The multidisciplinary capabilities of these analysis techniques are clear in these examples; even if we consider only research on organic matter, the applications extend from basic research in the field of biology to industrial processes for manufacturing materials and generating energy.
But x-ray tomography goes even further: since this method is non-destructive, it is ideal for field research in agriculture and the environment. Soil samples can be analyzed for classification by size, state of aggregation, porosity, and mineralogy of the solid portion, which is directly related to many different transport processes for water, nutrients, and contaminants. Similarly, the plant/soil interface can also be studied in order to understand how growth takes place and how water and nutrient absorption is regulated.
Research involving animal tissue can also put these techniques to good use. The resulting images help us to understand the processes involved in tissue development, functionality, injuries, fractures, and even disease progression.
Micro- and nanotomography of synthetic carbon-based materials (one of the main focuses of the article and also a topic of research in the area of renewable materials at the Brazilian Nanotechnology National Laboratory, LNNano), helps in the study of their 3D structures and correlation with the fabrication parameters used. And real-time analysis allows researchers to characterize these materials in situ, making it possible to observe transformations and behavior in materials when they are subjected to external stresses and fluids.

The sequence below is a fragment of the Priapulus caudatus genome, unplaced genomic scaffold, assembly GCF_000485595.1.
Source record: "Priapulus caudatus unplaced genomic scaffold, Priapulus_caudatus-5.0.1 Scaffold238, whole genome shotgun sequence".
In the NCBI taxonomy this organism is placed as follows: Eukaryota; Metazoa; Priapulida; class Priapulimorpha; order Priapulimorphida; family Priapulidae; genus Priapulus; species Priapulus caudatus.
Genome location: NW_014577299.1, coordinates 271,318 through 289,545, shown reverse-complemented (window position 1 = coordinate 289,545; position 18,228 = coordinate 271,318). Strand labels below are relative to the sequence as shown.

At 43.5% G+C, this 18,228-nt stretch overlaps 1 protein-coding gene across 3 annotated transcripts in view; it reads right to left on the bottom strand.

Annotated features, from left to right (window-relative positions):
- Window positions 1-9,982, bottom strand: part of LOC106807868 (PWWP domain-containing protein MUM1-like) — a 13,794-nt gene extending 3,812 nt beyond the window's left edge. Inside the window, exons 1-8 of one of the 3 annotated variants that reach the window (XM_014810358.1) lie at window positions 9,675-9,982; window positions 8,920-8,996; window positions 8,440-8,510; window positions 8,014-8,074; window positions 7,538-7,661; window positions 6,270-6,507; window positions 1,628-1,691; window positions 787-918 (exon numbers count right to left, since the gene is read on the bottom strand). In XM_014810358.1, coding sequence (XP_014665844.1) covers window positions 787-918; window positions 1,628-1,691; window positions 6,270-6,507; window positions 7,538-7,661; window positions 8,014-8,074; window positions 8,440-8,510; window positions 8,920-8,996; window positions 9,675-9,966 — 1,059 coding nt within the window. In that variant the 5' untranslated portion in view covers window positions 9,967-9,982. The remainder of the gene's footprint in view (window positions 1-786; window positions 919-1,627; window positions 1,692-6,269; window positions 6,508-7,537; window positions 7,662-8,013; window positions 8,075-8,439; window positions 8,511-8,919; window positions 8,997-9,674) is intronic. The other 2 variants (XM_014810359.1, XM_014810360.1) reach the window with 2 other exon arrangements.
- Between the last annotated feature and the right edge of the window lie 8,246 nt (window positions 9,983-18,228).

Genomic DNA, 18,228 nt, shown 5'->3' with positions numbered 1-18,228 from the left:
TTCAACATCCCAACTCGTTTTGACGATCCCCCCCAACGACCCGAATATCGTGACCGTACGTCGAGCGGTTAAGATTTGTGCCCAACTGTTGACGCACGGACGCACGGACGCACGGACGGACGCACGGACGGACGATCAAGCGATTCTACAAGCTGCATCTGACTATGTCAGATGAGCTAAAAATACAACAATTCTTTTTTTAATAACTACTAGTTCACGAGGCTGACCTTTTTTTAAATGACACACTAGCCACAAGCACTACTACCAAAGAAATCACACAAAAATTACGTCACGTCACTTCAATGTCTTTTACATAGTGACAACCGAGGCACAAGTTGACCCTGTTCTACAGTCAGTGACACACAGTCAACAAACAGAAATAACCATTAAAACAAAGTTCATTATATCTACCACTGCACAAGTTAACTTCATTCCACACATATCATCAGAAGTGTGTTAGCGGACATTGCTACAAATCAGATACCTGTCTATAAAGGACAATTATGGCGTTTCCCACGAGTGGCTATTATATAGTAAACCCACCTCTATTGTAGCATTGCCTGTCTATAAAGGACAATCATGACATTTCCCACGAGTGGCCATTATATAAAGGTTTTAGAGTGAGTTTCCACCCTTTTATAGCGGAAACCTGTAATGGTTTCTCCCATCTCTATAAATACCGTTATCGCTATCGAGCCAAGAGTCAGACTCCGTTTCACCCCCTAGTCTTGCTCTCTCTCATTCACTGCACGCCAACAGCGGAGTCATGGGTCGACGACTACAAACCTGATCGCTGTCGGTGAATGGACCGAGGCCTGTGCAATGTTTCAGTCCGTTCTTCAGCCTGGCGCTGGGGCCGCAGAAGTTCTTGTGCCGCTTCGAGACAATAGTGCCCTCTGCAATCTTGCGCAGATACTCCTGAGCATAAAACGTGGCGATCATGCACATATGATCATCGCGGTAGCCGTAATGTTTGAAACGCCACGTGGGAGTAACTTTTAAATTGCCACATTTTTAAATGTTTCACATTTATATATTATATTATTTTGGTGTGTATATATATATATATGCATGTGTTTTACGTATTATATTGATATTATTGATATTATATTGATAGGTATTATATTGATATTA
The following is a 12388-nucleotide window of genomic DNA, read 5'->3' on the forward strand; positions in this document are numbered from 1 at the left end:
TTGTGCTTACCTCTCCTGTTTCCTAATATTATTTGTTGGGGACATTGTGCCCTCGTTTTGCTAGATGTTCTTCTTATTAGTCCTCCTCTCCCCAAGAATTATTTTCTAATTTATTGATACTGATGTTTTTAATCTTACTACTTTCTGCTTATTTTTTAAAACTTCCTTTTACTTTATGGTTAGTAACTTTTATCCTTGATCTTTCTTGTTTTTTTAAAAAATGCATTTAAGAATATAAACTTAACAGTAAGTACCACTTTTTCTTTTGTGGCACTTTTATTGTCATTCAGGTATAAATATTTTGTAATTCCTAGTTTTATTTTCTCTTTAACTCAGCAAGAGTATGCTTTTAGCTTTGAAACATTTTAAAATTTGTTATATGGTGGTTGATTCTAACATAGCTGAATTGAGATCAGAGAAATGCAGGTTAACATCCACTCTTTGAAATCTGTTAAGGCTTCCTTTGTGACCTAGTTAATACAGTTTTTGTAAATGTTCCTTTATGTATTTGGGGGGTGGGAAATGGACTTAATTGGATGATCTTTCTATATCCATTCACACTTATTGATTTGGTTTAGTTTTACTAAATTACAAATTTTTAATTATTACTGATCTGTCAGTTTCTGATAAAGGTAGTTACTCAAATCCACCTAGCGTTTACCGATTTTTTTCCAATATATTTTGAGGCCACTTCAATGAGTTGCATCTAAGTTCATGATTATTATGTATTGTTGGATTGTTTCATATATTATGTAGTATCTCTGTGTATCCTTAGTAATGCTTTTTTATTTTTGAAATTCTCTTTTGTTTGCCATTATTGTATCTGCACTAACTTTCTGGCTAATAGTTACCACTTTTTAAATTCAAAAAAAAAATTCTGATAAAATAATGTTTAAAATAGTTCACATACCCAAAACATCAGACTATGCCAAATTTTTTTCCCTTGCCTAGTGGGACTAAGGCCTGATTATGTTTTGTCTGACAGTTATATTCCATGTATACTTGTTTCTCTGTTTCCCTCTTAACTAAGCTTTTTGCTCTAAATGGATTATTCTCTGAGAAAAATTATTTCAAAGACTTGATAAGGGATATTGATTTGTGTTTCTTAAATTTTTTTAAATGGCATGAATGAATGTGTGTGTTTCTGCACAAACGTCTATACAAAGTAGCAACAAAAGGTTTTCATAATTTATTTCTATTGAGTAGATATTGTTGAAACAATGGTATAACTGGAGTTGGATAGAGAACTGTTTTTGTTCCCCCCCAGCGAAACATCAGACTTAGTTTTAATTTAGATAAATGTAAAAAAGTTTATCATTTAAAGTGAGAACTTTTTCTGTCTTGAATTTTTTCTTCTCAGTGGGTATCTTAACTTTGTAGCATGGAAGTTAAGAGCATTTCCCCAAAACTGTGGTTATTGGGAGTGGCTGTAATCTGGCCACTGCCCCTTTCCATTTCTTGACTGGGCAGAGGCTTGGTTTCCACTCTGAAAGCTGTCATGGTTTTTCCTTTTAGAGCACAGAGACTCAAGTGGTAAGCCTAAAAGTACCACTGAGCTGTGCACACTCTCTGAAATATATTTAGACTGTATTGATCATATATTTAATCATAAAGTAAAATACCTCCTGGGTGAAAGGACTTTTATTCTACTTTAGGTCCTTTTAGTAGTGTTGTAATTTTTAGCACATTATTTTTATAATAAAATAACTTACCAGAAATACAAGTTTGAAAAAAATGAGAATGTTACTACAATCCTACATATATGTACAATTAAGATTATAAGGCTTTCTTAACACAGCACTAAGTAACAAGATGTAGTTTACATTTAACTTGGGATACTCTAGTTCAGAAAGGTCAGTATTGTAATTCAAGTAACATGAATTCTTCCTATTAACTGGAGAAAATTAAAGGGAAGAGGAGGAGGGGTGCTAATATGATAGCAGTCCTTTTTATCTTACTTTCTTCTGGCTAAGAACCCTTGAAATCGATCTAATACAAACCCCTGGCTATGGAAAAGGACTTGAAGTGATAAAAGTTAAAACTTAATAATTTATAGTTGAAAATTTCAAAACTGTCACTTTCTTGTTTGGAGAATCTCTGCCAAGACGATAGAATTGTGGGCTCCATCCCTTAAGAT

As Rubia Figueredo Gouveia, the researcher who conceived the idea for the article, notes, “these techniques allow a qualitative as well as quantitative analysis of these materials which we call morphometry. We are able to calculate parameters such as pore size, total porosity, distribution of particles in different phases, and thickness of solid walls around pores, for example.”
Despite all these benefits offered by fourth-generation synchrotrons, there are also some drawbacks. The greater temporal and spatial resolution obtained in the tomography images translates into enormous amounts of data generated, and extra difficulties in processing and quantitative analysis of these images.
While in the past the limiting factor and major challenge to researchers involved the minimal scale permitted, today it is found in the field of computation. Pedro Ivo Cunha Claro, another author of the article, emphasizes that “computers are what can limit fourth-generation synchrotrons. You need powerful computation installations to process this data. Today synchrotron light generates so much data that it is computationally challenging to process it all. We are applying artificial intelligence as a strategy to address this problem.”